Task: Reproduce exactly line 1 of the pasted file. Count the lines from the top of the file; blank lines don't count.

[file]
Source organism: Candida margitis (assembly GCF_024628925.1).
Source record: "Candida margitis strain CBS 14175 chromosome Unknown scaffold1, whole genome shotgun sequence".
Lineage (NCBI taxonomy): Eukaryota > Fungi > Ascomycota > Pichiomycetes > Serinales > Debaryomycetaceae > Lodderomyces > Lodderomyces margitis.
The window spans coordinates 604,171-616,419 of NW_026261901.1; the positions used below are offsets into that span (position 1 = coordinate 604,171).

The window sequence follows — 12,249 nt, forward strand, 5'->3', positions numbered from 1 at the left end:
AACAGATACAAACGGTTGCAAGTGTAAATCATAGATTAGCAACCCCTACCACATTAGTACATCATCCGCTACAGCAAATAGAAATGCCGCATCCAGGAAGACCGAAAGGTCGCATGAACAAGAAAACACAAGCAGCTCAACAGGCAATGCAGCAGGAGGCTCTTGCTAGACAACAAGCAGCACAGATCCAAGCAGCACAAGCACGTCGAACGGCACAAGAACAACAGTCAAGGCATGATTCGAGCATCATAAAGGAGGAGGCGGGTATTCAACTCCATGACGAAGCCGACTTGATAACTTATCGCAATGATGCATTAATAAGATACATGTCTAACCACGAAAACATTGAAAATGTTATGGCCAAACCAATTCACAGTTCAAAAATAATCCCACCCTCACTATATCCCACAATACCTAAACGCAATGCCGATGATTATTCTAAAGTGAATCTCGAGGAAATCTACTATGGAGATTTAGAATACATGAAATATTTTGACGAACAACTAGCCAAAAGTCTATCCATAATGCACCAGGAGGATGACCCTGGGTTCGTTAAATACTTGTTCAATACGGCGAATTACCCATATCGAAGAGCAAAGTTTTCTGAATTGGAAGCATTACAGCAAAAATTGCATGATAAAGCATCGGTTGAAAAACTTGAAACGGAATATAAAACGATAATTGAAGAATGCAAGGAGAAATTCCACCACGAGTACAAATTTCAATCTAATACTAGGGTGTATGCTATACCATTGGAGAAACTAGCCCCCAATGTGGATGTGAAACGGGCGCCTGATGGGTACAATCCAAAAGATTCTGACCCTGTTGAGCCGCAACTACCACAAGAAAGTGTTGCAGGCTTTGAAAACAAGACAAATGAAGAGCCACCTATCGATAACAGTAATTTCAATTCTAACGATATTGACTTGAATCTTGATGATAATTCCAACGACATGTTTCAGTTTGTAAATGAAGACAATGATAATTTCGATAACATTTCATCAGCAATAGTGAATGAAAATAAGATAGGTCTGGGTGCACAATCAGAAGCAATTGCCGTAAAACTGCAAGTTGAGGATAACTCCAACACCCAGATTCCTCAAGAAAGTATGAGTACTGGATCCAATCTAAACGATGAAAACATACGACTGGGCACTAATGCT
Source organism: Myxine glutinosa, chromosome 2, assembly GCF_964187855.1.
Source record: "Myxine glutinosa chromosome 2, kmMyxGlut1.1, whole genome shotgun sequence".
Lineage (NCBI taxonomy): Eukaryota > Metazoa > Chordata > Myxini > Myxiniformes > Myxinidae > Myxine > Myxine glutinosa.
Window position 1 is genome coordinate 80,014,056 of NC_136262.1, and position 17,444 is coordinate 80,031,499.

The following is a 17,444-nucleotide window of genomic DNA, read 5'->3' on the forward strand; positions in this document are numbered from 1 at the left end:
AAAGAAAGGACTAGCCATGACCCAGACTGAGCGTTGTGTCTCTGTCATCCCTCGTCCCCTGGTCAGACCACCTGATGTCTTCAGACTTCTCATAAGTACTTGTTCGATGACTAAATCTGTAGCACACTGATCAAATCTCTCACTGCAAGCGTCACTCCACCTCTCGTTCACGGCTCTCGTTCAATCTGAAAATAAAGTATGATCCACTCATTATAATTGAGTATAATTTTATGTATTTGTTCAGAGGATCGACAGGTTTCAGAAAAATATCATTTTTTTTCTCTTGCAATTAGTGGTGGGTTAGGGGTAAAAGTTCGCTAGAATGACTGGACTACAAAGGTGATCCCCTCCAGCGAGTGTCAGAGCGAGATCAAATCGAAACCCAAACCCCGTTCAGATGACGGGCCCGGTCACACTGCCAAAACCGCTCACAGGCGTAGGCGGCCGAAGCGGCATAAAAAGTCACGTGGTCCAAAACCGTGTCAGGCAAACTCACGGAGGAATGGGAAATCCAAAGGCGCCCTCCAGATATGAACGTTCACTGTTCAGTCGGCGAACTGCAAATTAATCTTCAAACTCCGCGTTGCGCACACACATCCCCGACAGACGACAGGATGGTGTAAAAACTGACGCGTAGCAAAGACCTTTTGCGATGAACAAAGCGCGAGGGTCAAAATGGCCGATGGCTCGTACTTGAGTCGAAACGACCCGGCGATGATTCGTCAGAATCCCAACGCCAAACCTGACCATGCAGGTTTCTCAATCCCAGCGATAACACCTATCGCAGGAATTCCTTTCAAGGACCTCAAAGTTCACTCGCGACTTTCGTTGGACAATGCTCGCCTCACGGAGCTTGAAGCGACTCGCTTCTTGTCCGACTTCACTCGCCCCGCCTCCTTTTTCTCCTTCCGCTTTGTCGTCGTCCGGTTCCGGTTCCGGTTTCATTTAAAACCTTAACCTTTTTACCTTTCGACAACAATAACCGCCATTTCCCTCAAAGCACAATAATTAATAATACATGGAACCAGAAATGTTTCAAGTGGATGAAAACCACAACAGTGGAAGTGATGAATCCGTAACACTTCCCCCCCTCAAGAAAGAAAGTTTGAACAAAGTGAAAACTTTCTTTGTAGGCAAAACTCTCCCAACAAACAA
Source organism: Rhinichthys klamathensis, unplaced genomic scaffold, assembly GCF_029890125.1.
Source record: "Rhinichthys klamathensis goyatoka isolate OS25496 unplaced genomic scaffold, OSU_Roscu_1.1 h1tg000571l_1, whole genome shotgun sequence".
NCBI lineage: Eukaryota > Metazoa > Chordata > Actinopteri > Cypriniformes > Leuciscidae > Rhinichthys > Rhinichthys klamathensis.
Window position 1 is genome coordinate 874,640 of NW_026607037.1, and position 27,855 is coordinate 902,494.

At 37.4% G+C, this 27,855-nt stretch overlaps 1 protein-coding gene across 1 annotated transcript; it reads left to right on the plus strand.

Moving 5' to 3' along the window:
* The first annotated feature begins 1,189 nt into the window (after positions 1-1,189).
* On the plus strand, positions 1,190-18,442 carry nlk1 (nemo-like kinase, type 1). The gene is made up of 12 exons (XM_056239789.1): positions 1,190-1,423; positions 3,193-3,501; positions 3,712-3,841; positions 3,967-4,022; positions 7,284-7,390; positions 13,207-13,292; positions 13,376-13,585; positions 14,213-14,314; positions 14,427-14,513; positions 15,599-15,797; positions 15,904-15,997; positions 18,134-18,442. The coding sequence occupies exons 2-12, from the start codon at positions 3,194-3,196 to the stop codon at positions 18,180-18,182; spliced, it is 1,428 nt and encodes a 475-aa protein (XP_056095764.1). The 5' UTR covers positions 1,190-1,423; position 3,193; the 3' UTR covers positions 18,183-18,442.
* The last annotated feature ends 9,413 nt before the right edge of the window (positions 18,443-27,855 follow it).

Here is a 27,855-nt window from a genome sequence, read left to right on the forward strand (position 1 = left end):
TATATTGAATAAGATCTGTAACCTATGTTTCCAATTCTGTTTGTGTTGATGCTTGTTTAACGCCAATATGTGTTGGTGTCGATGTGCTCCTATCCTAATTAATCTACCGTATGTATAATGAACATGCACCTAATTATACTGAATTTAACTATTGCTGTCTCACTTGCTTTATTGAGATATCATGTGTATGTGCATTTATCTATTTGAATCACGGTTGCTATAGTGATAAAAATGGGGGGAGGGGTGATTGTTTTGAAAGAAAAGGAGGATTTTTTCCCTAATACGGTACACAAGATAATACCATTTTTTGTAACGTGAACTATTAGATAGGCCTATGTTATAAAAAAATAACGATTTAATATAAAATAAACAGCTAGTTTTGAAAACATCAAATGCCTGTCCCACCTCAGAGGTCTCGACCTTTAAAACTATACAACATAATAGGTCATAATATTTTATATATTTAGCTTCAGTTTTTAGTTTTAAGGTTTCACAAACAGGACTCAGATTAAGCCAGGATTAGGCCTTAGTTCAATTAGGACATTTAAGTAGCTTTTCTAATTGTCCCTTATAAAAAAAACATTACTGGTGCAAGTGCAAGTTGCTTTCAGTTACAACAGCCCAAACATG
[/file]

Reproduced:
Source organism: Candida margitis (assembly GCF_024628925.1).